Before I relive this horror for your reading pleasure, I have to point out that Prague seemed inundated with tourists for New Year's Eve. I think the closer nationalities-Germans, Austrians, and Italians-traveled in just for the night. Either way the city felt packed. We could tell there were crowds on the bridge but it wasn't until we were a good quarter of the way across before the panic set in. Half of the bridge was closed off for renovation, so turned into a math equation: Half the space + twice as many tourists = .... you get the idea. It seemed like instantly Caitlin and I were swept into the mob of loud Germans and smelly Italians trying to get across. As if that wasn't enough, a large group of mean, fat, German women were trying to push their own way through, as if they had much more pressing business getting to the other side. I could see Caitlin wasn't taking it well and although I tried to reassure her that it must clear up soon enough, I was blessed with my mother's genes and therefore couldn't see anything over the towering Europeans surrounding us. The breaking point was when I was carried a good 10 feet without my feet touching the ground. Then I grabbed Caitlin and we somehow crossed into a one lane stream of people heading back the way we came, where we eventually escaped to freedom. We decided to call it an early day to head back to the hotel and rest/get ready for our evening out.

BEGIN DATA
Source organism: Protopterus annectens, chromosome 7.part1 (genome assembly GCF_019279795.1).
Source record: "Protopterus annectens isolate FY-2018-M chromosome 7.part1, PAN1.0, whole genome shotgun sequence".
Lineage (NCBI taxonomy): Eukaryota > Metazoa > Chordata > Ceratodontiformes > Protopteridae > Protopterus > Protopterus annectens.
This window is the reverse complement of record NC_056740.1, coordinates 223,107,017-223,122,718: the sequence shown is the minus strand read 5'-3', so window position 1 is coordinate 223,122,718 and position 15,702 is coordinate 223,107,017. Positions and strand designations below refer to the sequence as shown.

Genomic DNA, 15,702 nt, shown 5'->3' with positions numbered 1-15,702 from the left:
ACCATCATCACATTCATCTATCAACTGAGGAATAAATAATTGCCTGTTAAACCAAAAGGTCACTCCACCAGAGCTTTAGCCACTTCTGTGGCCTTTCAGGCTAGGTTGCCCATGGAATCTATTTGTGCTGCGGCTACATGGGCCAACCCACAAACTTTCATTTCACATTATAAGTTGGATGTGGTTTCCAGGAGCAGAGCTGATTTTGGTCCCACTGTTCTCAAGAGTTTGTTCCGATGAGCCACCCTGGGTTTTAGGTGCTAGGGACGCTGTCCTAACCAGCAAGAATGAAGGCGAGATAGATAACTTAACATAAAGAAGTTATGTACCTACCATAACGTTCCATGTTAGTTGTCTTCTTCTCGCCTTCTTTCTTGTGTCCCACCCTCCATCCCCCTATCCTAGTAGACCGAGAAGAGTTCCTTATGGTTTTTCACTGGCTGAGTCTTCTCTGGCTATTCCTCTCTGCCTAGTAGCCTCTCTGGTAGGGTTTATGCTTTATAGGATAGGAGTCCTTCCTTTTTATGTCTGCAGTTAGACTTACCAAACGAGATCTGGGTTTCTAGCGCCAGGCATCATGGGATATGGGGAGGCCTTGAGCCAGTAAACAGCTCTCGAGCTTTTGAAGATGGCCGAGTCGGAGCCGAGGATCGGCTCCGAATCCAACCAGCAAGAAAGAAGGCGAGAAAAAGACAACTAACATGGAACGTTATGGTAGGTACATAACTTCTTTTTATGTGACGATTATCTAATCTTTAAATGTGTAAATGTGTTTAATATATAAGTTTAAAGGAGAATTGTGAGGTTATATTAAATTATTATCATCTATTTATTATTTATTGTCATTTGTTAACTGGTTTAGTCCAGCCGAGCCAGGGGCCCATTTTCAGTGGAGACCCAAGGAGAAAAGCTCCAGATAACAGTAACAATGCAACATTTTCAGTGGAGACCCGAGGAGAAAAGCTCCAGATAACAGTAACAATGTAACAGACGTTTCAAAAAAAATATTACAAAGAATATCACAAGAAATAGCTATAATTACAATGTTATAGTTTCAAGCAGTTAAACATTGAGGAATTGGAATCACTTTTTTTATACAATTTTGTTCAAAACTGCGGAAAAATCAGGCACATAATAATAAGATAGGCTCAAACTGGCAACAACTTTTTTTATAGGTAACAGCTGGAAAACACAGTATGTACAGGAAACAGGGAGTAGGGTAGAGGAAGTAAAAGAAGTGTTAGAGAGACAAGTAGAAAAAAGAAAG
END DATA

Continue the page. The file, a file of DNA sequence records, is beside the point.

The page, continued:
Caitlin found this website where we could book a restaurant for a New Year's Eve meal, and she couldn't have found better. All dressed up we took a joyride into town, where we transferred to a funicular that took us up Petrin Hill to our restaurant, Nebozizek. It was perfect. We sat next to the window, which, high up on the hill, overlooked the floodlit city with amazing views of the castle. The restaurant was pretty classy and there was a man playing piano all night who somehow seamlessly switched between playing Mozart to Abba. The six course meal was delicious (I have a picture of the menu in my photos) and even better was the Czech booze. We each got a half bottle of white wine, a half bottle of red wine, a glass of champagne at midnight, and unlimited beer all night. I had a great time. I had such a great time, in fact, that I almost forgot about it being New Year's Eve, until our waiter came to us with a thin package. I opened it up and it turned out to be a lantern of sorts. This was actually a really cool idea. We went outside with everyone else and what you do is light a fire underneath these paper lanterns and let them float off in the sky. They were coming up from all over the city, and that with fireworks going off in every direction was just incredible. Not to mention all this was seen through drunk goggles. At the end of the night, and one beer too many, our waiter called us a cab, which was the scariest/funniest ride of my life. "Scary" in that he spoke no English besides "No worry, no stress," and drove along a walking path in thick smoke and fog winding along the hill towards the castle, barely avoiding pedestrians who obviously had the right of way. And "Funny" in that it was ridiculous and I wasn't too serious about anything at that point. After speeding through several intersections and a U-turn across the median of the freeway, we made it back to our hotel where it felt good to be alive after the ride in what I affectionately named the "Death Cab" and we stumbled up to the room. Hands down, best New Year's ever.